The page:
Dirty Dave’s Pizza Nominated for Economic Courage Award
Dirty Dave’s Pizza Parlor Nominated for Economic Courage Award
Economic courage could be defined as a leader, a business, nonprofit and or organization that, while facing economic uncertainty and a radical retraction of “business as usual,” took extraordinary steps to provide a service, a product, and or a support service that made a positive impact to the community and or employees of their organization. These are individuals that took economic risks to continue to provide a service, product and or resource in the face of unprecedented economic uncertainty. Showing the ability to adapt, change and thrive during a time of uncertainty. The Thurston EDC awarded Economic Courage Awards at the Hootenanny on Thursday, July 22. Learn more here: https://thurstonedc.com/hootenanny/.
During the COVID-19 Pandemic, Dirty Dave’s Pizza Parlor showed Economic Courage and they have been nominated for an Economic Courage Award.
We asked Dirty Dave’s Marketing Director, Stephanie Hemphill to answer some questions about the past year and how the business took extraordinary steps to impact our community positively. Her answers are below.
Thurston EDC: What was your biggest challenge in 2020, and how did you solve it?
Dirty Dave’s Pizza Parlor: Adapting to the ever-changing rules. It was really hard for businesses to know what to do. The Governor would come out with new guidelines in a press conference and then say that the new rules were starting tomorrow or in 2 days. That didn’t leave us a lot of time to figure out how to navigate what was just put in front of us. Our staff was flexible, and we are very thankful for that. I don’t think I can say that we had a way to overcome this challenge. We just had to stay in communication with our team and our customers. Communication really was and continues to be extremely important.
Thurston EDC: What was the biggest change COVID caused in your business/organization?
Dirty Dave’s Pizza Parlor: Staffing! We are still challenged by the fact that we have open positions that we cannot fill. We are only open 6 days a week, and we are operating with a smaller menu because we just don’t have the staff to be at full capacity.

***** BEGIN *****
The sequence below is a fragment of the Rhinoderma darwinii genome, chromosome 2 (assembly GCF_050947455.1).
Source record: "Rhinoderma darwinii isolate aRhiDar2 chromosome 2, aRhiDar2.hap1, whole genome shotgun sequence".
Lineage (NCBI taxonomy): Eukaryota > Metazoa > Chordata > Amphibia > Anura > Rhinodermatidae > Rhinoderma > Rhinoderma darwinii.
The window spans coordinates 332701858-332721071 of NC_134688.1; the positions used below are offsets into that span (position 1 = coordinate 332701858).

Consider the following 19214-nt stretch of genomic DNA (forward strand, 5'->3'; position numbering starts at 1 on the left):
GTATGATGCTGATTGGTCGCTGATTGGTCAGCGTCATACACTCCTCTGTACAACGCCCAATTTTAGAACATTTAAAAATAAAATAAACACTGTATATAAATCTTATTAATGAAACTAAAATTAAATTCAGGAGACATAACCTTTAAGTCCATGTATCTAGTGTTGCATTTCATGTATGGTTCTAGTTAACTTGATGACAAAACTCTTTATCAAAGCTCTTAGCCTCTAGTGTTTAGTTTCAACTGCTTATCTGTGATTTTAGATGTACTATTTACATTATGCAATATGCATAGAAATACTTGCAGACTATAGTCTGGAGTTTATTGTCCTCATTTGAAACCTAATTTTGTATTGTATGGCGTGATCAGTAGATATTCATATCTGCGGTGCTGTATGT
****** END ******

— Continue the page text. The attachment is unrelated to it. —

Thurston EDC: Will these changes be permanent, or will you go back to the way things were before?
Dirty Dave’s Pizza Parlor: We hope things will go back to the way they were before, but this isn’t over yet. We know we’re not completely in the clear, we know that we are still experiencing challenges. We are just so thankful to have remained open and to have weathered this storm so far.
Thurston EDC: What have you learned during the last year as it relates to your business/organization?
Dirty Dave’s Pizza Parlor: Next year is our 50th anniversary, and we have made more changes to our business in the last year and a half than in the first 48 years we were open. There are things we will never change, but we also learned that we can change and still produce the great food that people love from our restaurant. That the answer “this is the way we’ve always done it” doesn’t mean that’s the way we need to continue to do it. Also, we found ourselves going back to our roots and really examining why my Grandpa started this business, what does Dirty Dave’s mean for the community, and how do we want to occur for the next 50 years. It has been a very unique and impactful experience.
Thurston EDC: Please share a story or words of wisdom from your experience over the last year.
Dirty Dave’s Pizza Parlor: I can’t tell you how long I stared at this question before typing an answer. It has been a challenge and continues to be a challenge. We are a family-owned and operated business, and we have never seen anything like this. We had family meetings, early morning phone calls, late-night text threads, we put out fires, played clean-up, split up staff communications, had strategic messaging meetings about what to and what not to put on social media, we closed for 2 weeks twice, we had a staff member test positive for COVID, we’ve had customers protesting the Governor’s mandates, we lost customers, we gained customers, and this is all on top of our normal hustle and bustle. My words of wisdom would be that kindness, above all else, is extremely important. Our staff, and anyone in customer service really, deserves a gold medal. They were, for lack of better words, on the front line, and there were tough moments, fun moments, and everything in between. Like I said before, we couldn’t be more thankful for them. They truly are rock stars.